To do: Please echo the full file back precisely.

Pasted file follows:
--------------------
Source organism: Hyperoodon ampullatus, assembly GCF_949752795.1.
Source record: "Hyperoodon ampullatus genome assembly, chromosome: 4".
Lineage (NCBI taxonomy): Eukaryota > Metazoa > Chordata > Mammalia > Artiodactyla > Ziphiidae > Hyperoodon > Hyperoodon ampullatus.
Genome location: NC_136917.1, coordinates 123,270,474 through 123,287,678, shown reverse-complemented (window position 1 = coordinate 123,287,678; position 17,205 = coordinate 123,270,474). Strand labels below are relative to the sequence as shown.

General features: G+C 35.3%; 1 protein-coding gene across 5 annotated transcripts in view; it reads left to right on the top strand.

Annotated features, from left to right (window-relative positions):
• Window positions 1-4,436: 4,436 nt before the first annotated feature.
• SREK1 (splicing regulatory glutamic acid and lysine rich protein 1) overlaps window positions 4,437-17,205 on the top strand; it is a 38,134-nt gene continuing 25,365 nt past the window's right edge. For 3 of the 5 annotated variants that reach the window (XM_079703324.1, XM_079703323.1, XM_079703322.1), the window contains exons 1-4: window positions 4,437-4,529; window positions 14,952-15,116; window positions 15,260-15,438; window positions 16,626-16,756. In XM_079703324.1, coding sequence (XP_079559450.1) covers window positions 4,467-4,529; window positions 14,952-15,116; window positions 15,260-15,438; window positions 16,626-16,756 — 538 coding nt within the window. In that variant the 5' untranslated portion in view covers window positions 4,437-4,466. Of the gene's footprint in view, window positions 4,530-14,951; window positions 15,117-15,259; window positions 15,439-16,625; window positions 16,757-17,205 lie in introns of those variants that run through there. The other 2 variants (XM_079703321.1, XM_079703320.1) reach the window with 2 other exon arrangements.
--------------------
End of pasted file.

Source organism: Hyperoodon ampullatus, assembly GCF_949752795.1.
Source record: "Hyperoodon ampullatus genome assembly, chromosome: 4".
Lineage (NCBI taxonomy): Eukaryota > Metazoa > Chordata > Mammalia > Artiodactyla > Ziphiidae > Hyperoodon > Hyperoodon ampullatus.
Genome location: NC_136917.1, coordinates 123,270,474 through 123,287,678, shown reverse-complemented (window position 1 = coordinate 123,287,678; position 17,205 = coordinate 123,270,474). Strand labels below are relative to the sequence as shown.

General features: G+C 35.3%; 1 protein-coding gene across 5 annotated transcripts in view; it reads left to right on the top strand.

Annotated features, from left to right (window-relative positions):
• Window positions 1-4,436: 4,436 nt before the first annotated feature.
• SREK1 (splicing regulatory glutamic acid and lysine rich protein 1) overlaps window positions 4,437-17,205 on the top strand; it is a 38,134-nt gene continuing 25,365 nt past the window's right edge. For 3 of the 5 annotated variants that reach the window (XM_079703324.1, XM_079703323.1, XM_079703322.1), the window contains exons 1-4: window positions 4,437-4,529; window positions 14,952-15,116; window positions 15,260-15,438; window positions 16,626-16,756. In XM_079703324.1, coding sequence (XP_079559450.1) covers window positions 4,467-4,529; window positions 14,952-15,116; window positions 15,260-15,438; window positions 16,626-16,756 — 538 coding nt within the window. In that variant the 5' untranslated portion in view covers window positions 4,437-4,466. Of the gene's footprint in view, window positions 4,530-14,951; window positions 15,117-15,259; window positions 15,439-16,625; window positions 16,757-17,205 lie in introns of those variants that run through there. The other 2 variants (XM_079703321.1, XM_079703320.1) reach the window with 2 other exon arrangements.